Read the last letters by George Mallory, who died exploring Mt. Everest in 1924

Letters written by famous British mountaineer and Mount Everest explorer George Mallory are now digitized and freely available to the public for the first time. The University of Cambridge’s Magdalene College has digitized its collection of the mountaineer’s correspondence. The letters can be downloaded here in honor of the upcoming 100th anniversary of Mallory’s final attempt to climb Mount Everest. 

Mallory is best known for replying with “because it’s there” when asked why he wanted to risk death and climb Mount Everest. He took part in a reconnaissance expedition to produce the first European maps of the mountain in 1921. His first serious attempt at climbing the mountain was in 1922, with two subsequent attempts at climbing the mountain following. Most of the correspondence is between Mallory and his wife Ruth and was housed at his alma mater Magdalene College following his death on Mount Everest in 1924. 

In his final letter to his wife Ruth before his doomed last attempt to climb the mountain, George wrote: “Darling I wish you the best I can–that your anxiety will be at an end before you get this–with the best news. Which will also be the quickest. It is 50 to 1 against us but we’ll have a whack yet & do ourselves proud. Great love to you. Ever your loving, George.”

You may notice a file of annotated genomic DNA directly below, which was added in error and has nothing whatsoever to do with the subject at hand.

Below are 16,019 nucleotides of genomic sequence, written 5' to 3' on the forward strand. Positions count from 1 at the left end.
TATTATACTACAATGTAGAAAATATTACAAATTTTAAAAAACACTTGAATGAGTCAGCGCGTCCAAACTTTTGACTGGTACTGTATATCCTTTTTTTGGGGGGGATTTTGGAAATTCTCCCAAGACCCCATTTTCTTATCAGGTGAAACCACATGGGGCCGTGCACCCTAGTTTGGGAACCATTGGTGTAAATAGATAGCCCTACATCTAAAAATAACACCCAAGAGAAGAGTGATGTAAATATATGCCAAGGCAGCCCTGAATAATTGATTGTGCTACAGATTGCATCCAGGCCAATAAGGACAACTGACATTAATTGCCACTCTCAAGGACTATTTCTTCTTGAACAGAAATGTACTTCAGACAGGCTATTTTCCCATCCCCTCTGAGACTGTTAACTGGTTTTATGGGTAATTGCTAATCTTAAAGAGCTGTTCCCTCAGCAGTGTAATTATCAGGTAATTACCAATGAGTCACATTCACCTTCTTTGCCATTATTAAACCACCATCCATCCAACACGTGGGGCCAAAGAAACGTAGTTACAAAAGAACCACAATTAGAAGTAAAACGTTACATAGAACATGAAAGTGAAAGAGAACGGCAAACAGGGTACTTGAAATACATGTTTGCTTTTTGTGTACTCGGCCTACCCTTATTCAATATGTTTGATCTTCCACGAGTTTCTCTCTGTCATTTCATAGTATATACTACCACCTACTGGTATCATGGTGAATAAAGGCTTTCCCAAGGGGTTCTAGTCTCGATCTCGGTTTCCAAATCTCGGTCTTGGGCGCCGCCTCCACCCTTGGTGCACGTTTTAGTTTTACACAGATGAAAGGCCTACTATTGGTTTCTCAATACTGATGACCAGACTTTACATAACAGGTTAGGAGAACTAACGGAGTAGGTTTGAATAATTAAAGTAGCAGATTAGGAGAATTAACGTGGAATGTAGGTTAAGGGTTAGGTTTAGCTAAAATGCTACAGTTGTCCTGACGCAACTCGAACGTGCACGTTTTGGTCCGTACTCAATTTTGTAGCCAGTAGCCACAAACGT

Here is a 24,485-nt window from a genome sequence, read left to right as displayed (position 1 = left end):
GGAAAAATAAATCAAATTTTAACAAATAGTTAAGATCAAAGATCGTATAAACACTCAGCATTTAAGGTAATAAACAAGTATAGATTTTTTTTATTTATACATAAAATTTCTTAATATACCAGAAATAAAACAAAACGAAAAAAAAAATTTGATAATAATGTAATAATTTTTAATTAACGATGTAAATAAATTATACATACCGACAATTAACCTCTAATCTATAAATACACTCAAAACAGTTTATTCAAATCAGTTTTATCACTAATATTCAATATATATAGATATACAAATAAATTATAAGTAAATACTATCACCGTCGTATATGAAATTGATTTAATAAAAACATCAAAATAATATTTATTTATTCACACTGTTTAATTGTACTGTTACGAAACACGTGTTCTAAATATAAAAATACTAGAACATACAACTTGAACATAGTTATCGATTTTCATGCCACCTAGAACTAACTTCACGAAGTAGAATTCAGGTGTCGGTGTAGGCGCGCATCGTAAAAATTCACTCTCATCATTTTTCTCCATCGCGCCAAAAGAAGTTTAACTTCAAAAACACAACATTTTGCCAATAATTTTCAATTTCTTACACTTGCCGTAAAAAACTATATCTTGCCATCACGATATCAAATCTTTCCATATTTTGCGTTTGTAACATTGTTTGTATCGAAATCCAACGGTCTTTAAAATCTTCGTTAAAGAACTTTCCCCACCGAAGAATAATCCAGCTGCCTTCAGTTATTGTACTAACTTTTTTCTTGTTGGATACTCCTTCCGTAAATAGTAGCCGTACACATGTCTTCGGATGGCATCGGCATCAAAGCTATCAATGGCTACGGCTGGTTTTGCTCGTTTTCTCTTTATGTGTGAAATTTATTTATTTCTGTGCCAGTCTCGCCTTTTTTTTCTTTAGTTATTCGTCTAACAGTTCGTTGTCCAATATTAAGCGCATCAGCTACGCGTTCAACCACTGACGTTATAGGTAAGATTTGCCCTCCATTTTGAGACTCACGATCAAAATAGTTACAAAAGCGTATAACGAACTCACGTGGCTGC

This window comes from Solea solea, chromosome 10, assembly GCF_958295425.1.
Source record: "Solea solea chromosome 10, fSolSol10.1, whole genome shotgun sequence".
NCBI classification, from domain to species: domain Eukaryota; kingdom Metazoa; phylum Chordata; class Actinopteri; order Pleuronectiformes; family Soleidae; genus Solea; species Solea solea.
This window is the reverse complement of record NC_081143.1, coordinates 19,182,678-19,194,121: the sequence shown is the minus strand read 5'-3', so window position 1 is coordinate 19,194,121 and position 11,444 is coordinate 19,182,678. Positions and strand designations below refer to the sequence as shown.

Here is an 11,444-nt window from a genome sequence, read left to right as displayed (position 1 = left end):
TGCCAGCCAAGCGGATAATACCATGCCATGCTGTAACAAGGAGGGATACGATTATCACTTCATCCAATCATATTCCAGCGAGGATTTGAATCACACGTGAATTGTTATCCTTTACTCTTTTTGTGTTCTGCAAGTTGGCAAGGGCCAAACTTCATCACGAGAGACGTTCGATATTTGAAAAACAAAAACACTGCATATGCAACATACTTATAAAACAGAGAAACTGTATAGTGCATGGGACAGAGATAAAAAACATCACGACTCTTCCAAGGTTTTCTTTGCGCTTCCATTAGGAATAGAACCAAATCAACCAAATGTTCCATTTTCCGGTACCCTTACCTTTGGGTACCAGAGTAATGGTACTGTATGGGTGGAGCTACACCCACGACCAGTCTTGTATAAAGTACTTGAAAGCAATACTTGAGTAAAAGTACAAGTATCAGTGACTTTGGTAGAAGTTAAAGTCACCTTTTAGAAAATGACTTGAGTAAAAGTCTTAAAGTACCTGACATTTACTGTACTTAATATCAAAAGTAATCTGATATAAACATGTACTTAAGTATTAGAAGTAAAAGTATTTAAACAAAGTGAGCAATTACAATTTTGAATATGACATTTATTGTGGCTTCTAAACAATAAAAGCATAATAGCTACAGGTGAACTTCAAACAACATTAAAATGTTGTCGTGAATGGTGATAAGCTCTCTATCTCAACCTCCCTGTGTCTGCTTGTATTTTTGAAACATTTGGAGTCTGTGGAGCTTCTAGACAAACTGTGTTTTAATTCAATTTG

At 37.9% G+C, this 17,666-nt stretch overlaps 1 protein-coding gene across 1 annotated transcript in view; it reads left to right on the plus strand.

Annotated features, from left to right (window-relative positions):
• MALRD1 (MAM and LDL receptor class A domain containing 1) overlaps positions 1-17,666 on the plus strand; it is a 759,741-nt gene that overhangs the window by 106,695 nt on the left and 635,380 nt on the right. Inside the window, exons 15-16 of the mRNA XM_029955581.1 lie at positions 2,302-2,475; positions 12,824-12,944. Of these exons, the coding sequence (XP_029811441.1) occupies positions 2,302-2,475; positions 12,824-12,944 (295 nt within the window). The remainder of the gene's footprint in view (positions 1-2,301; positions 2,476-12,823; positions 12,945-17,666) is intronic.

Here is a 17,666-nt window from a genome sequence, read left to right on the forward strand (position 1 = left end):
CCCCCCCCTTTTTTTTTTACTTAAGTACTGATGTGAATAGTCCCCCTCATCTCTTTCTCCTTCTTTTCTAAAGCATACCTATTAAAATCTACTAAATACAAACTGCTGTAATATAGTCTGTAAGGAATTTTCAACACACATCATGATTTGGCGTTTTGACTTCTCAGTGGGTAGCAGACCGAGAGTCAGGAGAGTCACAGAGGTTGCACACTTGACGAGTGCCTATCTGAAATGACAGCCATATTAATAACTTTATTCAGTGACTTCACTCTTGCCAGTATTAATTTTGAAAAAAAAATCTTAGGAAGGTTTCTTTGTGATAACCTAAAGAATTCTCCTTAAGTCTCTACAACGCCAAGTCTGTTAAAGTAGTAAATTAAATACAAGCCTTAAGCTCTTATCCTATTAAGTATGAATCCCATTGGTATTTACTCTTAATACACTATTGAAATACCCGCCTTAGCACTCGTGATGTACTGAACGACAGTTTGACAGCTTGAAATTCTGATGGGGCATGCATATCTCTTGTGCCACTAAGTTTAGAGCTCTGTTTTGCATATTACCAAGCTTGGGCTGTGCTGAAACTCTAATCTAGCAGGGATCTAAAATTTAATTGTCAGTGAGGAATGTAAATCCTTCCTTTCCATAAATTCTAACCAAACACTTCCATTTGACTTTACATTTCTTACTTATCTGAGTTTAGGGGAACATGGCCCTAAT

a letter wrtitten by george mallory to his wife from mount everest on may 27 1924
Final page of the final letter from George Mallory from Camp I, Everest, to Ruth Mallory, 27 May 1924. CREDIT: The Master and Fellows of Magdalene College, Cambridge.

Who was George Mallory?

George Mallory (1886-1924) was one of the leading members of the early European teams to explore Mount Everest. At 29,032 feet, Mount Everest is the highest mountain in the world. It rises from the Great Himalayas of southern Asia on the border of Nepal and the Tibet Autonomous Region of China. It was previously referred to as Peak XV and was renamed for British explorer Sir George Everest in 1865.

[Related: The increase in Everest deaths may have nothing to do with crowds or waiting.]